Where does a tale begin? Under the root of a spruce, perhaps. Yes, under the root of a spruce tree. A little grey fellow was lying there, all curled up, his muzzle tucked under his tail. A dog. But he didn’t know that.”

the book grabs our attention, and refuses to let go till the end.

I loved ‘The Dog‘. It is one of my favourite dog novels, up there with ‘Dogsbody’ by Diana Wynne Jones, and ‘The Poet’s Dog‘ by Patricia McLachlan. I am glad I read it. I want to read more of Kerstin Ekman’s books now. She is one of the great Swedish writers and I discovered that she has a long backlist. Hoping that more of her books are available in English translation.

Have you read this book? What do you think about it?

Boyhood Island‘ is the third book in Karl Ove Knausgaard’sMy Struggle‘ series. In this book, Knausgaard describes his childhood from the time of his birth, till around thirteen years of age. This book is different from the first two books in the series. Which is good news and bad news. The good news is that the story told is pretty straightforward – it starts from year zero and runs till around year thirteen. So we can read it as a novel about childhood, as a coming-of-age story. The bad news is this. In his other two books, Knausgaard digresses a lot from the main story, he takes an idea or theme and runs with it for many pages, and these parts have some of the most beautiful passages in the book. But this book doesn’t have those digressions. So those beautiful passages are missing. I missed reading those long sentences and those multiple pages that I highlighted continuously. But I still liked ‘Boyhood Island‘.

One of my favourite characters in the first part of the series, ‘A Death in the Family‘, was Knausgaard’s mother. She was such a wonderful person. She plays only a minimal role in the second book, but she is back here, and it was wonderful to read more about her. One of the main themes of this third part was Knausgaard’s relationship to his dad. Knausgaard’s dad appears to be a menacing figure who bullies his kids but who also shows them the occasional kindness, and treats his wife, Knausgaard’s mother, well. Those parts were hard for me to read, because my dad was menacing too when I was a kid (not as bad as Knausgaard’s dad, but still), and sometimes the incidents that Knausgaard described were triggering for me and brought back some parts of my childhood and made me angry. At one point Knausgaard’s dad moves away from home for a year to pursue further studies at university, and after dropping him at the airport, Knausgaard’s mom comes back home and asks him, “Would you like to help me bake some bread?“, after which Knausgaard the narrator tells us, the readers, “That might have been the year dad lost his grip on us.” My heart leaped with joy when I read that.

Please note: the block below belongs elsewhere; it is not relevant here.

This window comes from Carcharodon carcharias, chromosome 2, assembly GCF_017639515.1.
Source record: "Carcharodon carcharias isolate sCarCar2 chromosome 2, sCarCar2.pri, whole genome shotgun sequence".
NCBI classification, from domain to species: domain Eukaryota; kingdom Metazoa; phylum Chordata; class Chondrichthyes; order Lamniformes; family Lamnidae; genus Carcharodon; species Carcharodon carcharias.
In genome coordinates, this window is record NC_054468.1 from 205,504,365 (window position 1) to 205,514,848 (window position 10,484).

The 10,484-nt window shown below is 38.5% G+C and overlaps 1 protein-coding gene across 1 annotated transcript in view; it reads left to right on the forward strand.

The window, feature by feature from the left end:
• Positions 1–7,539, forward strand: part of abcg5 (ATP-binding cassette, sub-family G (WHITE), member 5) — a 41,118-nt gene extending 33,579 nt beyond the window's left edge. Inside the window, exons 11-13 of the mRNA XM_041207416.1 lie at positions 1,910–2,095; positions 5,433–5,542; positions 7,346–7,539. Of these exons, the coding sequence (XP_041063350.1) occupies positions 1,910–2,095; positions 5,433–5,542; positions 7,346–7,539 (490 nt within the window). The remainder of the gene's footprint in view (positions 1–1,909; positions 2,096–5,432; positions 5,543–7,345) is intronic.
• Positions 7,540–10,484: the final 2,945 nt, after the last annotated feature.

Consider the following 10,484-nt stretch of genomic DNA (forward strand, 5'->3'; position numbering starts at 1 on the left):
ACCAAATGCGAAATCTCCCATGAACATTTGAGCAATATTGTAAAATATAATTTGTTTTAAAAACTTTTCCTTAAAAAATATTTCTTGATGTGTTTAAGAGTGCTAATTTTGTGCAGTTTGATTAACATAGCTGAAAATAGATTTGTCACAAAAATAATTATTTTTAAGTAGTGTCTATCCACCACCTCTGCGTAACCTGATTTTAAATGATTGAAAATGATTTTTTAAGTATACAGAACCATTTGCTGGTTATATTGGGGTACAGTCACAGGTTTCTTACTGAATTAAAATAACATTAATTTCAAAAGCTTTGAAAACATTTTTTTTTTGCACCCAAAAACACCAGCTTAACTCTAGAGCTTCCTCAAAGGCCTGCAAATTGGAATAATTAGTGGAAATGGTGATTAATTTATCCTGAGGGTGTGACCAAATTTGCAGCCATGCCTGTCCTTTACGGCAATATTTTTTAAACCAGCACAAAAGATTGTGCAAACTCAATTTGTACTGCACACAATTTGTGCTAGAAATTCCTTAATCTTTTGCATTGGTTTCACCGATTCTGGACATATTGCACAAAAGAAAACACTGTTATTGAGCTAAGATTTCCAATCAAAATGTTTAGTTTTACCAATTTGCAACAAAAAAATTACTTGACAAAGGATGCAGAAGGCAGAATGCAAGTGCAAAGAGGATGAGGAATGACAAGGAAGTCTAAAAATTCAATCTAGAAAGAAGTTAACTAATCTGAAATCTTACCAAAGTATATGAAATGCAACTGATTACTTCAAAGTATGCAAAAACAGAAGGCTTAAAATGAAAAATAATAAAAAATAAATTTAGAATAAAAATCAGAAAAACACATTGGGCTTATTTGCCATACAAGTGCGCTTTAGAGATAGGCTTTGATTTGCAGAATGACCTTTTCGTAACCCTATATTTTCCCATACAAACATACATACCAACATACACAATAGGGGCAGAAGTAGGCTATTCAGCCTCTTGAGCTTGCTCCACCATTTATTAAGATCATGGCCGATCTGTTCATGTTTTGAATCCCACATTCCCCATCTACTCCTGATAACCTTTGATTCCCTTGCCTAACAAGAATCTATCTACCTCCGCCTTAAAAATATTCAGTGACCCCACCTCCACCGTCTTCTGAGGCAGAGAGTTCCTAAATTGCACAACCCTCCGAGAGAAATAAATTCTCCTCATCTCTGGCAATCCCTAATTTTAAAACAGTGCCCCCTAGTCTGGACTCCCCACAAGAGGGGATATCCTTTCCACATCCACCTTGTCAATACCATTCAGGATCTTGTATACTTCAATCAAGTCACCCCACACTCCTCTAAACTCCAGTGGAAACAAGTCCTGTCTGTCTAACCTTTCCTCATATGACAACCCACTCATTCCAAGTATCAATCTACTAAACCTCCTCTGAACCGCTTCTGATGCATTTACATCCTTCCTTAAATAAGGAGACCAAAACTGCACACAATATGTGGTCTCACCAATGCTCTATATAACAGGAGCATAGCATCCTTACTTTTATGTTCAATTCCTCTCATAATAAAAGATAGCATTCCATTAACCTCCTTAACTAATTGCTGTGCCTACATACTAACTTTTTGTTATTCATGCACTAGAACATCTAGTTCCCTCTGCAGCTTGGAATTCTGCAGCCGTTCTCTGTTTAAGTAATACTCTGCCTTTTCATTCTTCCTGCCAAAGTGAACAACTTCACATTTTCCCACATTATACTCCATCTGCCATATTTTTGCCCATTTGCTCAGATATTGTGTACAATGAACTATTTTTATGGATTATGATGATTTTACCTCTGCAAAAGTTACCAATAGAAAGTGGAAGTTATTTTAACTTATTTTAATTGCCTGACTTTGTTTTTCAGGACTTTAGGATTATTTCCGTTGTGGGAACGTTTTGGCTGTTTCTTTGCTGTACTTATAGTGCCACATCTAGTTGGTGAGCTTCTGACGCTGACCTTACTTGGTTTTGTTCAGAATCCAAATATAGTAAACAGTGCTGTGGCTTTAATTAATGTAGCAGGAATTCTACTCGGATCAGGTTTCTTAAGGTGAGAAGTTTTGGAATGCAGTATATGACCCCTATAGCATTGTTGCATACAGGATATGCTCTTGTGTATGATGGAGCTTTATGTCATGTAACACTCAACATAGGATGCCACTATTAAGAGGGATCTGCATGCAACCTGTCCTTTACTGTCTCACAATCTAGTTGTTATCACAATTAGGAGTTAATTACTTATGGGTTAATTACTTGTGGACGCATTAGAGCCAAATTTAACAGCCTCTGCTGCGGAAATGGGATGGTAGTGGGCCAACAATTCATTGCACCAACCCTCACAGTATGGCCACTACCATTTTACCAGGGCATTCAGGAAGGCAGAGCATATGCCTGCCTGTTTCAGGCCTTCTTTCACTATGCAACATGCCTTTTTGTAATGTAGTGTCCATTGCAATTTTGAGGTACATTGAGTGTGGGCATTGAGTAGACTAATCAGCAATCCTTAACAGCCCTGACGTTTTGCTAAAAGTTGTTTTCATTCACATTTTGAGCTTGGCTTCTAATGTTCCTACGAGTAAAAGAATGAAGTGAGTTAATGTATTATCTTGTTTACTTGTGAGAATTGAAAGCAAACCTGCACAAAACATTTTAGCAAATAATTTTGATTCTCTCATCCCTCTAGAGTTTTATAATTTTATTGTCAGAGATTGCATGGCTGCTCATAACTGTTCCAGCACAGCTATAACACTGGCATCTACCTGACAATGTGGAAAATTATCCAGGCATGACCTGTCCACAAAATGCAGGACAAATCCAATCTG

Knausgaard’s grandmothers on both sides are so charming and affectionate and I loved the parts where they make an appearance in the story. This was one of my favourite passages about one of Knausgaard’s grandmothers.

“I never quite understood what the power relationship was between grandma and grandad. On the one hand, she always served him food, cooked all the meals, did all the washing-up and the housework as though she were his servant; on the other hand, she was often angry or irritated with him, and then she gave him a mouthful or made a fool of him, she was sharp and not infrequently sarcastic, while he said very little, preferring not to respond. Was it because he didn’t need to? Because nothing of what she said altered anything important? Or because he couldn’t? If Yngve and I would be present during such sparring, grandma would wink at us as if to say this wasn’t serious, or use us in her sally against him by saying things as ‘Grandad can’t even change a lightbulb properly’, while grandad, for his part, would look at us, smile and shake his head at grandma’s antics. I never saw any form of intimacy between them, other than in their verbal exchanges or the closeness that was evident when she served him.”

There is lots of other stuff in the book – friendship, football, comics, books, music, first teachers at school, first crush, the adventures that kids have. I won’t tell you more. You should read the book for yourself and find out. I will just say one thing. I was so happy that Knausgaard mentioned my favourite Western comic hero, Tex Willer, a couple of times. This is the first time I’m seeing Tex Willer mentioned in a book.

Boyhood Island‘ is an interesting book on childhood, on coming-of-age. It made me think about other famous childhood and coming-of-age stories, like J.M.Coetzee’sBoyhood‘, R.K.Narayan’sSwami and Friends‘, Stephen King’sStand By Me‘, and my favourite, Marlen Haushofer’sNowhere Ending Sky‘. I enjoyed reading it.

Well, that is nearly 1600 pages of ‘My Struggle’ done 😁 2400 more pages of ‘My Struggle’ left 😁

Have you read ‘Boyhood Island‘? What do you think about it?